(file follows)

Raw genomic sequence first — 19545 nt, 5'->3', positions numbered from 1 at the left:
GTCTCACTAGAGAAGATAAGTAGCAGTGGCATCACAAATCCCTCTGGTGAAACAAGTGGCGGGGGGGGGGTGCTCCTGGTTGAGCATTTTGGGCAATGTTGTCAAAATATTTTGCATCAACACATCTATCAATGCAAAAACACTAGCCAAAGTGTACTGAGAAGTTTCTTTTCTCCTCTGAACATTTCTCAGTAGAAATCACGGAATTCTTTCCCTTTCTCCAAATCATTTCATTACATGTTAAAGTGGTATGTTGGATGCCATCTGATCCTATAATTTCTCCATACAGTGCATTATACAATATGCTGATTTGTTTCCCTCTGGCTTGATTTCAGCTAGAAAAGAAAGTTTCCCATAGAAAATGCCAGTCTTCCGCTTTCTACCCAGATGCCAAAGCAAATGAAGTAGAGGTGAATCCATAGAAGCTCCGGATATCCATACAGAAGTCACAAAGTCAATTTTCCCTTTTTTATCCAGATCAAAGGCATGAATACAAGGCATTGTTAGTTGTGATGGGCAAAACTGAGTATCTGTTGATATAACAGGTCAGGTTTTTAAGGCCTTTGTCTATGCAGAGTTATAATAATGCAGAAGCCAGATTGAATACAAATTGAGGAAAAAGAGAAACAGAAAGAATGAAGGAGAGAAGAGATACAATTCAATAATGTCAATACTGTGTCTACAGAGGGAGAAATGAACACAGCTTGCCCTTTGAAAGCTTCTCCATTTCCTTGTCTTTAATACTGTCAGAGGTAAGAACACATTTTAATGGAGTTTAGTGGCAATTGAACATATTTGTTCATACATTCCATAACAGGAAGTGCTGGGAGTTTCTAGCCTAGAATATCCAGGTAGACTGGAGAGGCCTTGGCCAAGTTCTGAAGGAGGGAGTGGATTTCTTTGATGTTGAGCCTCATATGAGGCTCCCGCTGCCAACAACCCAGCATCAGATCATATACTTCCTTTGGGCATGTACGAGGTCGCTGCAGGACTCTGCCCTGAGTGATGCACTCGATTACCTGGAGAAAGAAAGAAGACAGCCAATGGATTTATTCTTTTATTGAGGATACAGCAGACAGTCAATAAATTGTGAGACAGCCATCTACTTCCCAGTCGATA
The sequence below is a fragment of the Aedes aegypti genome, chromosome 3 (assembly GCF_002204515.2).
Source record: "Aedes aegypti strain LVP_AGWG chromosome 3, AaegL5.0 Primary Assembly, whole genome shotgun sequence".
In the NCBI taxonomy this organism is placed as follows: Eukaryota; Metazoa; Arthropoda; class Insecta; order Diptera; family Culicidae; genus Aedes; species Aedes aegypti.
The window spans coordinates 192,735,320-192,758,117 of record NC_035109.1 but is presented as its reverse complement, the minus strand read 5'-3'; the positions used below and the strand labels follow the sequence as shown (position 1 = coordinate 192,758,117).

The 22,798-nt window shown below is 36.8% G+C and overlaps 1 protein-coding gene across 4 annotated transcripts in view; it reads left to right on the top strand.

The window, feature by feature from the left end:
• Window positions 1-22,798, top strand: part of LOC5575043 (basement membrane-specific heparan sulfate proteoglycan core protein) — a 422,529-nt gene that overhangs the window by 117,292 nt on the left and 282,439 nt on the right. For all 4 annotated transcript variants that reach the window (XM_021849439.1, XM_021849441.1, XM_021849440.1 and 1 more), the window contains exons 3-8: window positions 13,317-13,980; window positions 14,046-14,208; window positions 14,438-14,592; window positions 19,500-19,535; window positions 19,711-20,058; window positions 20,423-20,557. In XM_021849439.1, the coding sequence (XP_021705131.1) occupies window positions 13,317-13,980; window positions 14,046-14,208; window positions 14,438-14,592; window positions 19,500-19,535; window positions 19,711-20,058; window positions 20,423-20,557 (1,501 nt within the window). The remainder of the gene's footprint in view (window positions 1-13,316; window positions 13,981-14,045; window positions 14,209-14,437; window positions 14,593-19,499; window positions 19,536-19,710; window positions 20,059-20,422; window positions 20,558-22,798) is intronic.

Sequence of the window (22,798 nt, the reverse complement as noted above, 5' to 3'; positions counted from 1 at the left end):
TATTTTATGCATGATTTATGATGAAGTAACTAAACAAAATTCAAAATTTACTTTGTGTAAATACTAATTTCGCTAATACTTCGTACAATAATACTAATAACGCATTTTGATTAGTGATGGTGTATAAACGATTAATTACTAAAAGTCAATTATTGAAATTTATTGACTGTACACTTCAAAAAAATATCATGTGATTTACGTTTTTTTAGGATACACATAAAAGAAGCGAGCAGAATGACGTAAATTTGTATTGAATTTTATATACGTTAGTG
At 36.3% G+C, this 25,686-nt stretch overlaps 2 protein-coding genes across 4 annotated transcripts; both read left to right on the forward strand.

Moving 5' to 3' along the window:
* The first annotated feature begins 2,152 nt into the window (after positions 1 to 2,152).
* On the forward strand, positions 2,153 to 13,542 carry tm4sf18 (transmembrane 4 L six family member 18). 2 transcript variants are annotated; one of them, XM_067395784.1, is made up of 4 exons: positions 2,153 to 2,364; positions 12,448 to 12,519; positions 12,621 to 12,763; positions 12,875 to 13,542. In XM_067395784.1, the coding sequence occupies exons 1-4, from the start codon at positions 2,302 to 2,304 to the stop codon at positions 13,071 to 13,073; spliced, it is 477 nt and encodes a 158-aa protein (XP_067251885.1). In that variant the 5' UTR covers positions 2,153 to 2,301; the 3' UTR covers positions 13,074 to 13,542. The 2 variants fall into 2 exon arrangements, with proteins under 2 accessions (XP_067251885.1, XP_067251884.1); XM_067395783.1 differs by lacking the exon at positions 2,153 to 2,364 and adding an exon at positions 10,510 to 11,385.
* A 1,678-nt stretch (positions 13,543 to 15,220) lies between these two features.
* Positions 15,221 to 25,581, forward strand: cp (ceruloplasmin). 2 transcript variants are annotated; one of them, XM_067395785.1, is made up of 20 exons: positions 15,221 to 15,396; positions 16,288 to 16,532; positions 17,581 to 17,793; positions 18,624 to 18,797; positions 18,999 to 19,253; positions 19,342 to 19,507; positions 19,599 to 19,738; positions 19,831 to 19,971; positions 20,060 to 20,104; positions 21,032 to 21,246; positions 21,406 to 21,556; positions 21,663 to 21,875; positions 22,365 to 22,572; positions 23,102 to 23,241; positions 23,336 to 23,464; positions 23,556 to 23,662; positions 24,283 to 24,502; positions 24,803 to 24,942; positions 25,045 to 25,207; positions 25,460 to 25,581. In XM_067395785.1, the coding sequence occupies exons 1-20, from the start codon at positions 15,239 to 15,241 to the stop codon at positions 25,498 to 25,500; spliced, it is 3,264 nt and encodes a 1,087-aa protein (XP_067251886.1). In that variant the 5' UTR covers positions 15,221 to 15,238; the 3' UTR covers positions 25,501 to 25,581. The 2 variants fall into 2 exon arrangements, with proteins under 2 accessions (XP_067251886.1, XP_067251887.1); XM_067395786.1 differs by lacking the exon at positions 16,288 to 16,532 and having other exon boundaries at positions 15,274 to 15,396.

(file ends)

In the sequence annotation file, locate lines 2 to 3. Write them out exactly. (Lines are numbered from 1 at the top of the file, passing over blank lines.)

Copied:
GTCTCACTAGAGAAGATAAGTAGCAGTGGCATCACAAATCCCTCTGGTGAAACAAGTGGCGGGGGGGGGGTGCTCCTGGTTGAGCATTTTGGGCAATGTTGTCAAAATATTTTGCATCAACACATCTATCAATGCAAAAACACTAGCCAAAGTGTACTGAGAAGTTTCTTTTCTCCTCTGAACATTTCTCAGTAGAAATCACGGAATTCTTTCCCTTTCTCCAAATCATTTCATTACATGTTAAAGTGGTATGTTGGATGCCATCTGATCCTATAATTTCTCCATACAGTGCATTATACAATATGCTGATTTGTTTCCCTCTGGCTTGATTTCAGCTAGAAAAGAAAGTTTCCCATAGAAAATGCCAGTCTTCCGCTTTCTACCCAGATGCCAAAGCAAATGAAGTAGAGGTGAATCCATAGAAGCTCCGGATATCCATACAGAAGTCACAAAGTCAATTTTCCCTTTTTTATCCAGATCAAAGGCATGAATACAAGGCATTGTTAGTTGTGATGGGCAAAACTGAGTATCTGTTGATATAACAGGTCAGGTTTTTAAGGCCTTTGTCTATGCAGAGTTATAATAATGCAGAAGCCAGATTGAATACAAATTGAGGAAAAAGAGAAACAGAAAGAATGAAGGAGAGAAGAGATACAATTCAATAATGTCAATACTGTGTCTACAGAGGGAGAAATGAACACAGCTTGCCCTTTGAAAGCTTCTCCATTTCCTTGTCTTTAATACTGTCAGAGGTAAGAACACATTTTAATGGAGTTTAGTGGCAATTGAACATATTTGTTCATACATTCCATAACAGGAAGTGCTGGGAGTTTCTAGCCTAGAATATCCAGGTAGACTGGAGAGGCCTTGGCCAAGTTCTGAAGGAGGGAGTGGATTTCTTTGATGTTGAGCCTCATATGAGGCTCCCGCTGCCAACAACCCAGCATCAGATCATATACTTCCTTTGGGCATGTACGAGGTCGCTGCAGGACTCTGCCCTGAGTGATGCACTCGATTACCTGGAGAAAGAAAGAAGACAGCCAATGGATTTATTCTTTTATTGAGGATACAGCAGACAGTCAATAAATTGTGAGACAGCCATCTACTTCCCAGTCGATA
The sequence below is a fragment of the Aedes aegypti genome, chromosome 3 (assembly GCF_002204515.2).